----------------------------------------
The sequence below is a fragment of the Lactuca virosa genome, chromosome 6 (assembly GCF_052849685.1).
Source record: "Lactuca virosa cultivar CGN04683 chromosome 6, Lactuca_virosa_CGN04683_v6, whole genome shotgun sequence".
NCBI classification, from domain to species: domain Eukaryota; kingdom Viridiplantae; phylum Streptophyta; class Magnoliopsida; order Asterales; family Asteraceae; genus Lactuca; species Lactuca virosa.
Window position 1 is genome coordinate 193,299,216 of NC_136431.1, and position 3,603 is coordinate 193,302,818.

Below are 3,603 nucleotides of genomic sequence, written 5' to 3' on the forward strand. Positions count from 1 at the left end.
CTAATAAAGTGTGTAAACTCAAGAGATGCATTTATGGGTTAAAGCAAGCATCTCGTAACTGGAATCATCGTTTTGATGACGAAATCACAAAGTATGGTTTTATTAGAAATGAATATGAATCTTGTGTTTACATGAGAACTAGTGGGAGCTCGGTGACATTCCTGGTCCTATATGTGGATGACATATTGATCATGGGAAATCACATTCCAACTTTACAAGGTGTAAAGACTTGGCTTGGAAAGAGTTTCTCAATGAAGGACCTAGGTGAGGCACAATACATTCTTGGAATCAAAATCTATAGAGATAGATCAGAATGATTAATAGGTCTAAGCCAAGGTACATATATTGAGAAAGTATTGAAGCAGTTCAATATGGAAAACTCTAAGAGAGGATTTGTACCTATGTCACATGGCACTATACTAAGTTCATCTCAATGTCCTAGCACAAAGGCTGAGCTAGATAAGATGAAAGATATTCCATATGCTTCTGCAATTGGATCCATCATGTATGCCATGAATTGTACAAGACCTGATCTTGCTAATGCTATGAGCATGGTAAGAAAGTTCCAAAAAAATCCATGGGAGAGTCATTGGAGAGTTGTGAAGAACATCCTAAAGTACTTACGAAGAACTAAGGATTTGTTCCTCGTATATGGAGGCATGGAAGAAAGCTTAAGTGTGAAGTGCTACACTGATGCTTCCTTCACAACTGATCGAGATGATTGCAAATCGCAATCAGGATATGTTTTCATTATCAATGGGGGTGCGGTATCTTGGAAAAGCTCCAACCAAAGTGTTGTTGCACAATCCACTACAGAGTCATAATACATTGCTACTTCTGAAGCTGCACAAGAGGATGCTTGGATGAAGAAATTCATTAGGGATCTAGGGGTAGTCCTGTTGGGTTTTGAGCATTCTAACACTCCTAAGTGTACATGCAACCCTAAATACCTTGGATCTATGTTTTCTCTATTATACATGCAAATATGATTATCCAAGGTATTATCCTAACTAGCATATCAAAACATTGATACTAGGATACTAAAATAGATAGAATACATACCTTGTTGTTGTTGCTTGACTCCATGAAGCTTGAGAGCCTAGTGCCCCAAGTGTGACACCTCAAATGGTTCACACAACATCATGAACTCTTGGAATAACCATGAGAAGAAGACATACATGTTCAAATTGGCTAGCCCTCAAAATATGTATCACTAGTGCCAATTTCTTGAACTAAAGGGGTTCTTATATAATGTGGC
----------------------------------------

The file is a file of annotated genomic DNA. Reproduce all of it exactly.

The sequence below is a fragment of the Lactuca virosa genome, chromosome 6 (assembly GCF_052849685.1).
Source record: "Lactuca virosa cultivar CGN04683 chromosome 6, Lactuca_virosa_CGN04683_v6, whole genome shotgun sequence".
NCBI classification, from domain to species: domain Eukaryota; kingdom Viridiplantae; phylum Streptophyta; class Magnoliopsida; order Asterales; family Asteraceae; genus Lactuca; species Lactuca virosa.
Window position 1 is genome coordinate 193,299,216 of NC_136431.1, and position 3,603 is coordinate 193,302,818.

Below are 3,603 nucleotides of genomic sequence, written 5' to 3' on the forward strand. Positions count from 1 at the left end.
CTAATAAAGTGTGTAAACTCAAGAGATGCATTTATGGGTTAAAGCAAGCATCTCGTAACTGGAATCATCGTTTTGATGACGAAATCACAAAGTATGGTTTTATTAGAAATGAATATGAATCTTGTGTTTACATGAGAACTAGTGGGAGCTCGGTGACATTCCTGGTCCTATATGTGGATGACATATTGATCATGGGAAATCACATTCCAACTTTACAAGGTGTAAAGACTTGGCTTGGAAAGAGTTTCTCAATGAAGGACCTAGGTGAGGCACAATACATTCTTGGAATCAAAATCTATAGAGATAGATCAGAATGATTAATAGGTCTAAGCCAAGGTACATATATTGAGAAAGTATTGAAGCAGTTCAATATGGAAAACTCTAAGAGAGGATTTGTACCTATGTCACATGGCACTATACTAAGTTCATCTCAATGTCCTAGCACAAAGGCTGAGCTAGATAAGATGAAAGATATTCCATATGCTTCTGCAATTGGATCCATCATGTATGCCATGAATTGTACAAGACCTGATCTTGCTAATGCTATGAGCATGGTAAGAAAGTTCCAAAAAAATCCATGGGAGAGTCATTGGAGAGTTGTGAAGAACATCCTAAAGTACTTACGAAGAACTAAGGATTTGTTCCTCGTATATGGAGGCATGGAAGAAAGCTTAAGTGTGAAGTGCTACACTGATGCTTCCTTCACAACTGATCGAGATGATTGCAAATCGCAATCAGGATATGTTTTCATTATCAATGGGGGTGCGGTATCTTGGAAAAGCTCCAACCAAAGTGTTGTTGCACAATCCACTACAGAGTCATAATACATTGCTACTTCTGAAGCTGCACAAGAGGATGCTTGGATGAAGAAATTCATTAGGGATCTAGGGGTAGTCCTGTTGGGTTTTGAGCATTCTAACACTCCTAAGTGTACATGCAACCCTAAATACCTTGGATCTATGTTTTCTCTATTATACATGCAAATATGATTATCCAAGGTATTATCCTAACTAGCATATCAAAACATTGATACTAGGATACTAAAATAGATAGAATACATACCTTGTTGTTGTTGCTTGACTCCATGAAGCTTGAGAGCCTAGTGCCCCAAGTGTGACACCTCAAATGGTTCACACAACATCATGAACTCTTGGAATAACCATGAGAAGAAGACATACATGTTCAAATTGGCTAGCCCTCAAAATATGTATCACTAGTGCCAATTTCTTGAACTAAAGGGGTTCTTATATAATGTGGC